Pane casareccio di Genzano (Genzano bread)

From Cookipedia

Pane casareccio di Genzano

IGP Pane casareccio de Genzano is a type of bread obtained using top-quality zero or double zero flour, natural yeast, mineral salt and water, with no chemical or organic additives. The bread is marketed for consumption in the form of round loaves with distinctive marks on the sides, or long loaves, weighing between 0.5kg and 2.5kg. The area of production comprises the whole territory of the commune of Genzano.

The origin of Genzano "homemade" bread is linked to the typical country tradition of the area of production. Each family made its own bread, which was baked in wood-fired ovens known as soccie. Bread-baking day was a day of merry-making throughout the area. Genzano bread was already esteemed last century for its special features, including its fragrant flavour and aroma, which it conserves for seven or eight days. Genzano "homemade" bread is obtained from a dough of natural yeast with zero or double-zero flour, water and salt. By tradition, production is based on what is essentially a three-stage process:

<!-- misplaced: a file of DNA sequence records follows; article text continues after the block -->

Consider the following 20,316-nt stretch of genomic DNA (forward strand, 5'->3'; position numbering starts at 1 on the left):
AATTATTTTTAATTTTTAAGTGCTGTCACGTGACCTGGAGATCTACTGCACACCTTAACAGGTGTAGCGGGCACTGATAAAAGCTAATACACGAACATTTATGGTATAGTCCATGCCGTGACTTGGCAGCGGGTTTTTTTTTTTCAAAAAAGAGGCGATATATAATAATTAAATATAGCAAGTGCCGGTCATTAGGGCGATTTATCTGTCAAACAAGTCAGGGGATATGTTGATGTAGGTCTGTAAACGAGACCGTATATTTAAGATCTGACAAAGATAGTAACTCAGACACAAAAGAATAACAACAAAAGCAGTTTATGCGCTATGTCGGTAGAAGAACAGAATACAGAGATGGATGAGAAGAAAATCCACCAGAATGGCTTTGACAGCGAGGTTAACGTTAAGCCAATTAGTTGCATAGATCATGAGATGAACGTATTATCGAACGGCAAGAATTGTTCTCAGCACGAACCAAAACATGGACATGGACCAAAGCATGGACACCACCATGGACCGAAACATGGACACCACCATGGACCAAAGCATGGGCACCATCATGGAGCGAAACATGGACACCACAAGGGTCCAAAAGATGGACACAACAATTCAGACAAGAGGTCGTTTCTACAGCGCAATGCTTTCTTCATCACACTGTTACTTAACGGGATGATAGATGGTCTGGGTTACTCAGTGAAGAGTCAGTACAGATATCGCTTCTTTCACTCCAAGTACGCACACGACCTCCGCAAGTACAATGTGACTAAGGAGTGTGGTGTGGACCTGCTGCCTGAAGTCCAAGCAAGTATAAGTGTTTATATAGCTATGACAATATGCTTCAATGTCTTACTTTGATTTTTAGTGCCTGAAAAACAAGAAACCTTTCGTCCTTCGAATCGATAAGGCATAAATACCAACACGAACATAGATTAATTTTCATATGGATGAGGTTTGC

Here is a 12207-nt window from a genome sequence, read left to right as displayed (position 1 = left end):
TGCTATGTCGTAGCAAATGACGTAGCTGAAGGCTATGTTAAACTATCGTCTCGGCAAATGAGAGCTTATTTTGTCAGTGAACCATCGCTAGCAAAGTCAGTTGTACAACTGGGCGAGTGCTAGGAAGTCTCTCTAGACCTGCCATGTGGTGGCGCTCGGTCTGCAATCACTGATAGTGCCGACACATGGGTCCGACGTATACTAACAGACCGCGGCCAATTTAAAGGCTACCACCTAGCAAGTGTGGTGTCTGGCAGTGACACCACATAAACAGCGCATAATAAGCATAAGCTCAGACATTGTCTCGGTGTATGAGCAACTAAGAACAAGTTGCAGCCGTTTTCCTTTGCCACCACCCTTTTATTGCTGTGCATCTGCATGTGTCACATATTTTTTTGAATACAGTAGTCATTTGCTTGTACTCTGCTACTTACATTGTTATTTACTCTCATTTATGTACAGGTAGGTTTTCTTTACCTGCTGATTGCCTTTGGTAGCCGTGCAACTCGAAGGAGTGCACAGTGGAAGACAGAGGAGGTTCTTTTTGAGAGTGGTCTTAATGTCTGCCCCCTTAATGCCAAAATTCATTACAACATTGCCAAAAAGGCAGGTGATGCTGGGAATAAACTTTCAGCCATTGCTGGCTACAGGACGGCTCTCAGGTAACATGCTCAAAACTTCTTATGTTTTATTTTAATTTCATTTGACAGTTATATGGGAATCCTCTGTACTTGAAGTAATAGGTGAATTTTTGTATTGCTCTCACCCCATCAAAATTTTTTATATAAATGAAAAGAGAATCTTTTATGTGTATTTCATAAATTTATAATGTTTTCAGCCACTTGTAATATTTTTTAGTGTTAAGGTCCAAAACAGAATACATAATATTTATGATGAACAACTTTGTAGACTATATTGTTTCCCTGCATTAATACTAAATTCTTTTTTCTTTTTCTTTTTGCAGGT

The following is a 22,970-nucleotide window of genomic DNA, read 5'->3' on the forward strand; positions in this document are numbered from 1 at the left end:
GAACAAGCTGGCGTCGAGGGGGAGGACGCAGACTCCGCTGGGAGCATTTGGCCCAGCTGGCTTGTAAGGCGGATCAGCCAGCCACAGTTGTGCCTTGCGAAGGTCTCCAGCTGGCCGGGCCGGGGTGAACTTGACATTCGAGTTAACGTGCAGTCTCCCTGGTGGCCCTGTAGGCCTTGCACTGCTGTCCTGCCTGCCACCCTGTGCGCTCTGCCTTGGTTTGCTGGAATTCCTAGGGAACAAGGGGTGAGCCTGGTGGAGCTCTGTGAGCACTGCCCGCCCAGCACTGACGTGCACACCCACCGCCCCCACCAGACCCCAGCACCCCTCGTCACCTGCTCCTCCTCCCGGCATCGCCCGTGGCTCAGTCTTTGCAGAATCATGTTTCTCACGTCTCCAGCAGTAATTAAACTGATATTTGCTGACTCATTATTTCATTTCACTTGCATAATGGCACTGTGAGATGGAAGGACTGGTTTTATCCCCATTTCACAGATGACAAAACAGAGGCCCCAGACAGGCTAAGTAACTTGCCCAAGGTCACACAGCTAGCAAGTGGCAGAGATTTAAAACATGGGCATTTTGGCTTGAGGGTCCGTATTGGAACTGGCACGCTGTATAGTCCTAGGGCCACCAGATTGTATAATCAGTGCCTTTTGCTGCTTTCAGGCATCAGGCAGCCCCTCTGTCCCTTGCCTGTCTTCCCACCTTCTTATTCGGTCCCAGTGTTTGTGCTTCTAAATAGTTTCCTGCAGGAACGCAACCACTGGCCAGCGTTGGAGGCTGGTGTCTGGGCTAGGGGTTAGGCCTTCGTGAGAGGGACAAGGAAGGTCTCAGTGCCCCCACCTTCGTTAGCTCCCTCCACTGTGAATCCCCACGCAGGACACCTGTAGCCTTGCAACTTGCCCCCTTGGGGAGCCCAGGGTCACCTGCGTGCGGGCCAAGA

(a) preparation of the dough, using natural yeast renewed on a daily basis in order to obtain characteristic shapes known as bighe;

(b) rising of the dough, which takes place in wooden containers and requires careful supervision by the baker;

(c) baking, to produce a characteristic bread with a crust about 3 mm thick and a soft inner part (crumb) containing lots of bubbles.

The characteristics of the product are dependent on environmental conditions and, more directly, on the human factor. The natural environment has favourable effects on the preparation of the yeast, the rising of the dough and the baking of the bread. In addition, bakers use typical local equipment and follow traditional procedures handed down from generation to generation. The product has become established over the years and is now specifically requested by consumers. This is because its geographical provenance provides a guarantee as to its distinctive characteristics.

"Pane casareccio di Genzano" was already very well known in the 19th century, but since the 1940s it has acquired an enormous reputation in Rome, where it is taken at night and sold in the local bakeries the next day. Efforts to make a bread with the same characteristics have proved unsuccessful, confirming the close link between the product and the water and air of the area where it is made.

Reference: The European Commission